The focus of Dr. Weiss' research is the development of Bariatric Embolization, a new, minimally invasive endovascular approach for the treatment of Obesity. Dr. Weiss is the PI or co-PI on a number of pre clinical grants relating to this work, and is the co-PI of the BEAT Obesity trial.
Dr. Weiss' research has also focused on research related to his clinical practice including the development and implementation Interventional MRI techniques, improving the diagnosis, treatment and outcomes assessment for patients with vascular malformations (including HHT and pulmonary AVM), and the interventional treatment of Pulmonary Ebolism (including IVC filtration).
Dr. Weiss has mentored many Undergraduate and Masters CBID teams, and has advised on the design and development of numerous devices related to Vascular and Interventional Radiology, with a particular focus on vascular access and hemodialysis.
Dr. Weiss serves as an advisor to the Johns Hopkins Art as Applied to Medicine Program. Some examples of mentored graduate student work are listed below - please click on the hyperlinks to "experience" the content:
Embolization of Pulmonary Arteriovenous Malformations - An animation by JHU graduate student Caitlin Mock to educate patients on PAVMs. Dr. Weiss served as content advisor for this project.
Clinical Trial Keywords
Obesity; Morbid Obesity; Bariatric Embolization; Bariatric Arterial Embolization; Weight Management; Endovascular Therapy
Bariatric Embolization of Arteries for the Treatment of Obesity (BEAT Obesity) Trial
The purpose of this study is to evaluate the safety and effectiveness of bariatric embolization as a minimally-invasive image-guided procedure for morbid obesity. In this procedure, specific blood vessels to the stomach are blocked in order to suppress some of the body's signals for feeling hungry, leading to weight loss.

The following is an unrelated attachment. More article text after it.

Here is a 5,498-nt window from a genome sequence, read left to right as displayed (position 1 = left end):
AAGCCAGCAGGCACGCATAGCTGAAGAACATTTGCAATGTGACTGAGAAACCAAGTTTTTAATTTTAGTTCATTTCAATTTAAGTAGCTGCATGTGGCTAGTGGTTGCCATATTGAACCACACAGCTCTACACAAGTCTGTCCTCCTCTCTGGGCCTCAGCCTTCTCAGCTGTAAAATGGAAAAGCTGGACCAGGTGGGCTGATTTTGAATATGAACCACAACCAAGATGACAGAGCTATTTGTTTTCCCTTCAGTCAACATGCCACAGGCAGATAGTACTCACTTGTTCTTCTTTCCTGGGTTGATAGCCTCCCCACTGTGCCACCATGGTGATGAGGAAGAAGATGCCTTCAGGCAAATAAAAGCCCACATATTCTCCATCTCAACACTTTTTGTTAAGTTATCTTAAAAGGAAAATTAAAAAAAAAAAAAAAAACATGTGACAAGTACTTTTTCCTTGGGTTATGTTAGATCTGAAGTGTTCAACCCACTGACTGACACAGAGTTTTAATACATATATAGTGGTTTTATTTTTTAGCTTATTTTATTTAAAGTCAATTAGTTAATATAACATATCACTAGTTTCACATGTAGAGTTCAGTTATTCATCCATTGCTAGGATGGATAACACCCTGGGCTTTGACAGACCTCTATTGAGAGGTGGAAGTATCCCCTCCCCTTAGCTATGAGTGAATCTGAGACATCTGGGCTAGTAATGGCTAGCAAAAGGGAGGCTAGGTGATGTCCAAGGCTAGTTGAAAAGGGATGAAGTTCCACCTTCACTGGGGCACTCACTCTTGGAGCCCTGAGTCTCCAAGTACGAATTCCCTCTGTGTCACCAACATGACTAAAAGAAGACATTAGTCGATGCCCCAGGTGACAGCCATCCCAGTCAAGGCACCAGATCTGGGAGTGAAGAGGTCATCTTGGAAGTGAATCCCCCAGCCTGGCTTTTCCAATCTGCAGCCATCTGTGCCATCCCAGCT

Morbid obesity is currently treated with diet and exercise, medications, and surgery. This study is designed to help treat obesity using a minimally invasive, non-surgical, angiographic (through the blood vessel) approach. This procedure is similar to a common procedure used to treat bleeding within the stomach. This version of the procedure has been named "bariatric embolization".
Although there are over 40 hormones that limit food intake, there is only one hormone, ghrelin that has been shown to stimulate (prompt) food intake. In obese patients, eating fails to suppress ghrelin levels, which is believed to prevent feeling full after a meal and to lead to overeating. Due to the strong hunger craving effects of ghrelin, this hormone has been a target for the treatment of obesity and weight loss. More recently, ghrelin has been shown to have a significant role in the long-term effect of weight loss in bariatric (obesity) surgery where ghrelin levels are shown to be much lower when compared to untreated patients.
Recent data collected in animals has shown that blocking blood vessels to a particular portion of the stomach (bariatric embolization) can temporarily decrease levels of the appetite inducing hormone ghrelin, and decrease short-term weight gain. In a study of 5 people, there was a decrease in ghrelin levels and weight loss in the first 6 months after the procedure, but there is no information about the effects of the procedure over longer periods of time.
We hope to learn if bariatric embolization results in safe and effective weight loss in people who are morbidly obese.
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